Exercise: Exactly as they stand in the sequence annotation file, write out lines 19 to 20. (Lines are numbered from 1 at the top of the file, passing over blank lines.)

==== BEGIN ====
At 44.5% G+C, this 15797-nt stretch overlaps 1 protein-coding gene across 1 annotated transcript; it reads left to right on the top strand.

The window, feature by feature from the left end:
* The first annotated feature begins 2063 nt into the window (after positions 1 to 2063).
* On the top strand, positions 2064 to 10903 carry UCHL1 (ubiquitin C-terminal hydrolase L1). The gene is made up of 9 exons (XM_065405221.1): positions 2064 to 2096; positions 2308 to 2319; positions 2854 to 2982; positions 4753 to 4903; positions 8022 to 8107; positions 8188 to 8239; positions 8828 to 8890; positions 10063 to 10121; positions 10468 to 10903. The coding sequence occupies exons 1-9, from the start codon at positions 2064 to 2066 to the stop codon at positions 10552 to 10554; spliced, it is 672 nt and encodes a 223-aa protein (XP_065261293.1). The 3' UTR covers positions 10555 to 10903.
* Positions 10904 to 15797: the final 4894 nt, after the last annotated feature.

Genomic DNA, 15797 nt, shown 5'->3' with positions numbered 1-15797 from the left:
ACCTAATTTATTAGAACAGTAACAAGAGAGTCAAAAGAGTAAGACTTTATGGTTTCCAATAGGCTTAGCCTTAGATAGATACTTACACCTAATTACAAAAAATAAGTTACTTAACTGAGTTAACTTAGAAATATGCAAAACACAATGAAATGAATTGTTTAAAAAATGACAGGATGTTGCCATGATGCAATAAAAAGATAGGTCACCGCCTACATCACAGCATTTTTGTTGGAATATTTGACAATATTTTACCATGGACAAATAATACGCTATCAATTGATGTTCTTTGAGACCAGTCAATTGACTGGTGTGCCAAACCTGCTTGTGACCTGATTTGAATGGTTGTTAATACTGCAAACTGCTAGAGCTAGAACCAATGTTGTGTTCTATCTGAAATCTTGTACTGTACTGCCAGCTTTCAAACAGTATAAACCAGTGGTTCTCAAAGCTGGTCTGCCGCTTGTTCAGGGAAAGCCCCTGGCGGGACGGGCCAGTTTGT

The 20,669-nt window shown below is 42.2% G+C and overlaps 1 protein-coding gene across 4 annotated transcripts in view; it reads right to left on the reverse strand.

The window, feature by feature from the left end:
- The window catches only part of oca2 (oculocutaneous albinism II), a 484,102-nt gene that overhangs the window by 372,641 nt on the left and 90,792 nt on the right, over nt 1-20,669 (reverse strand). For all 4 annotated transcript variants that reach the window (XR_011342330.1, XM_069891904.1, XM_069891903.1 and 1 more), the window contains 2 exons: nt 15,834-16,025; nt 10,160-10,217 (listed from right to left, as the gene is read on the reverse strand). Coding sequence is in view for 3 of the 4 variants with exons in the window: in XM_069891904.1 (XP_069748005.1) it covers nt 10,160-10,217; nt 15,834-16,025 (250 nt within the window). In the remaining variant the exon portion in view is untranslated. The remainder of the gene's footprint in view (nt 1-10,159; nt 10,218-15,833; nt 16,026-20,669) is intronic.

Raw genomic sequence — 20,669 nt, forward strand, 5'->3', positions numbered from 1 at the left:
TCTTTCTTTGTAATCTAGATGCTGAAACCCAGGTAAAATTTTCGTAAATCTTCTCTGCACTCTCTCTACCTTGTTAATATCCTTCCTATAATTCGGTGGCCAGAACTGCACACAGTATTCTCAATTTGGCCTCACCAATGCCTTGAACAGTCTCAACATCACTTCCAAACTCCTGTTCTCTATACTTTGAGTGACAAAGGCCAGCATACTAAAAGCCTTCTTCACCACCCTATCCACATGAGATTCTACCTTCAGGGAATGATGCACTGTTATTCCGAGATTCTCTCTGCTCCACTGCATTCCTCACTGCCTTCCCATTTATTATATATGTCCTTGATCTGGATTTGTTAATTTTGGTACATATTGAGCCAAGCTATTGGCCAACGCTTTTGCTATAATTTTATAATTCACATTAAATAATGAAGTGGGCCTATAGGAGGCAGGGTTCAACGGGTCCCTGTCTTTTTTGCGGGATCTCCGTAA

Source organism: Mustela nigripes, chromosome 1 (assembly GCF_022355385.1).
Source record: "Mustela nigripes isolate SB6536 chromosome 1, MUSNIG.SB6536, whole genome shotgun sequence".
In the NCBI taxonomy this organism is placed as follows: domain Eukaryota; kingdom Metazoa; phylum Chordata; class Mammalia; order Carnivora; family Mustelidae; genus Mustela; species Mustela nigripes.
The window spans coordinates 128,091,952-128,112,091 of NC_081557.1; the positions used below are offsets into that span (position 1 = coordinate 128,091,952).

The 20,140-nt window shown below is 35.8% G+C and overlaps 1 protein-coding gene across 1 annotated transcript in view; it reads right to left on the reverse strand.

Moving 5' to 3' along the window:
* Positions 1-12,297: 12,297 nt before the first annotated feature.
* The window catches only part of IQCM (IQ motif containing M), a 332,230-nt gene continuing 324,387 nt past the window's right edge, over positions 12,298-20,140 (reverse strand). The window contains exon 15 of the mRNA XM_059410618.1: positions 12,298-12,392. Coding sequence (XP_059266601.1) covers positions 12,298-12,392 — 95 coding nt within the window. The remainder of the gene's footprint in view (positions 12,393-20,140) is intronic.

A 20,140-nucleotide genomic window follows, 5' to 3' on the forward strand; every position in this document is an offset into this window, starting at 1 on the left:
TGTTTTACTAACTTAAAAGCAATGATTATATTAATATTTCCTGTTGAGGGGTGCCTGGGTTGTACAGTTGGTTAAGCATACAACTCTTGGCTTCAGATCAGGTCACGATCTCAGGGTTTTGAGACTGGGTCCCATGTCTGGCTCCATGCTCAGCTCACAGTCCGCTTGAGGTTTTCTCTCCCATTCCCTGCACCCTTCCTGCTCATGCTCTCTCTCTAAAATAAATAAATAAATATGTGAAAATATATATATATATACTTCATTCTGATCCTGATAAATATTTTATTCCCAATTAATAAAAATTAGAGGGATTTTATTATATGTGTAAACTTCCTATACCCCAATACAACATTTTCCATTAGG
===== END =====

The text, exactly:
* Positions 1-12,297: 12,297 nt before the first annotated feature.
* The window catches only part of IQCM (IQ motif containing M), a 332,230-nt gene continuing 324,387 nt past the window's right edge, over positions 12,298-20,140 (reverse strand). The window contains exon 15 of the mRNA XM_059410618.1: positions 12,298-12,392. Coding sequence (XP_059266601.1) covers positions 12,298-12,392 — 95 coding nt within the window. The remainder of the gene's footprint in view (positions 12,393-20,140) is intronic.